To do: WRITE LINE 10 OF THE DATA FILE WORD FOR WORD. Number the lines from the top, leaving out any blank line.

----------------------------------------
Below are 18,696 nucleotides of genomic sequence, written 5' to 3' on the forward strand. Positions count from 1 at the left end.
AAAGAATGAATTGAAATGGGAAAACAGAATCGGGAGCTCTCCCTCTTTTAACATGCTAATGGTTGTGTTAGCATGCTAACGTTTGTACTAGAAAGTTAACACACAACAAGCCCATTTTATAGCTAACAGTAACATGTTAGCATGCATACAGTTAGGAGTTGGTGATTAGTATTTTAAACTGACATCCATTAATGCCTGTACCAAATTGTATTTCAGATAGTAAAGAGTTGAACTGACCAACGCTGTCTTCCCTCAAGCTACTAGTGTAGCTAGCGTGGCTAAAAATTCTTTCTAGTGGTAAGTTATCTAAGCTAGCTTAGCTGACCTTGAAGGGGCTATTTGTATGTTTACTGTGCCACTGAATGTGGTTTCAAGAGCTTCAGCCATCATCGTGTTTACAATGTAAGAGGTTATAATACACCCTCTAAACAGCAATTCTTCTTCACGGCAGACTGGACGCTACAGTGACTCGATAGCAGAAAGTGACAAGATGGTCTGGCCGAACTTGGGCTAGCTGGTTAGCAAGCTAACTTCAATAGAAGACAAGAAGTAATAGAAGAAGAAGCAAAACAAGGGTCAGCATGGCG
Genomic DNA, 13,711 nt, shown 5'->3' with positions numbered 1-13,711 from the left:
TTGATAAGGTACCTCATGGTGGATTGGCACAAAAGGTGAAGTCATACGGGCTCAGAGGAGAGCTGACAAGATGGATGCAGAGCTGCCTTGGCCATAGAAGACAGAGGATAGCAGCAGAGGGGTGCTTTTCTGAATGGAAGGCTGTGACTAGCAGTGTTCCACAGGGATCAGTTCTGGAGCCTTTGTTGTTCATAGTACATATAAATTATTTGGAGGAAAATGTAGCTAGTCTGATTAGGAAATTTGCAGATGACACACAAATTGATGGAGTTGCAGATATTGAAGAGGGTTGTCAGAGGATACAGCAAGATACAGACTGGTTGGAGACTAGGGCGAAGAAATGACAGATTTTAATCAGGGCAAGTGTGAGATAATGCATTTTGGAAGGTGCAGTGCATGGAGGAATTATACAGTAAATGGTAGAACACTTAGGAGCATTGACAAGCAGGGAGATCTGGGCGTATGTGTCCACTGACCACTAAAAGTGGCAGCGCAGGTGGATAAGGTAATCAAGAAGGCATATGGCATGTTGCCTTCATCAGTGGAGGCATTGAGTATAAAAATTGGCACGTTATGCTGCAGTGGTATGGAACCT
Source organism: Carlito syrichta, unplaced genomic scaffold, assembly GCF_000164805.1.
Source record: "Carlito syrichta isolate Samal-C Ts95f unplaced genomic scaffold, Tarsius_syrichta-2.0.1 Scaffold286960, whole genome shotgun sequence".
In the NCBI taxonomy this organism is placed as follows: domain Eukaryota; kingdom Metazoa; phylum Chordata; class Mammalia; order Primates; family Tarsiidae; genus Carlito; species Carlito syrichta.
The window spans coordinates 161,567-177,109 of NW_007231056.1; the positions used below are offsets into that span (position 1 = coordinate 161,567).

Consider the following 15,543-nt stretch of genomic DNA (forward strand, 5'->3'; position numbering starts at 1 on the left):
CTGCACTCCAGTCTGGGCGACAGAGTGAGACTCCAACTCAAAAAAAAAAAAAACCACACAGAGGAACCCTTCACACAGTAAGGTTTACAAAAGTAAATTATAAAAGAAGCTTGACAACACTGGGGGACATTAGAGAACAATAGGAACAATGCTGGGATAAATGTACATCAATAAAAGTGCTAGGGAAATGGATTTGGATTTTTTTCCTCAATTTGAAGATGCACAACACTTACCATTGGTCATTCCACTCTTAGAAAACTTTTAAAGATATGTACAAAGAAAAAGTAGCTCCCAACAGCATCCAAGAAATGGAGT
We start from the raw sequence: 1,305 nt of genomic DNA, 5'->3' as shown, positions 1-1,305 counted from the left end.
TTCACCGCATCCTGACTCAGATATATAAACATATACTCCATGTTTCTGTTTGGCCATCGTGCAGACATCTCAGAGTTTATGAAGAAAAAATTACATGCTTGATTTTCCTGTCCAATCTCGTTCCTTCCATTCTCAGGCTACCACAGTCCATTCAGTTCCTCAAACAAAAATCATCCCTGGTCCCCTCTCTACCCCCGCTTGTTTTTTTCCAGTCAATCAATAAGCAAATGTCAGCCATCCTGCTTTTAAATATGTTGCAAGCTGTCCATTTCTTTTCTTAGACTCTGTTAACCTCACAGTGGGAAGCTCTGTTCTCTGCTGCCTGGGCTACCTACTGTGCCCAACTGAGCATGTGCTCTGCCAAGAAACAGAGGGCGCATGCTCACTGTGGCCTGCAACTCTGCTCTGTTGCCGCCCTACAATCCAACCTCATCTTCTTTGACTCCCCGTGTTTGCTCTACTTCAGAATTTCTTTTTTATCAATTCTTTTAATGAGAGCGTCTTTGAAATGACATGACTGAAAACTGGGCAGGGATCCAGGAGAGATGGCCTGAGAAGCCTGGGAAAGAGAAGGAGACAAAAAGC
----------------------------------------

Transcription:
CTGCACTCCAGTCTGGGCGACAGAGTGAGACTCCAACTCAAAAAAAAAAAAAACCACACAGAGGAACCCTTCACACAGTAAGGTTTACAAAAGTAAATTATAAAAGAAGCTTGACAACACTGGGGGACATTAGAGAACAATAGGAACAATGCTGGGATAAATGTACATCAATAAAAGTGCTAGGGAAATGGATTTGGATTTTTTTCCTCAATTTGAAGATGCACAACACTTACCATTGGTCATTCCACTCTTAGAAAACTTTTAAAGATATGTACAAAGAAAAAGTAGCTCCCAACAGCATCCAAGAAATGGAGT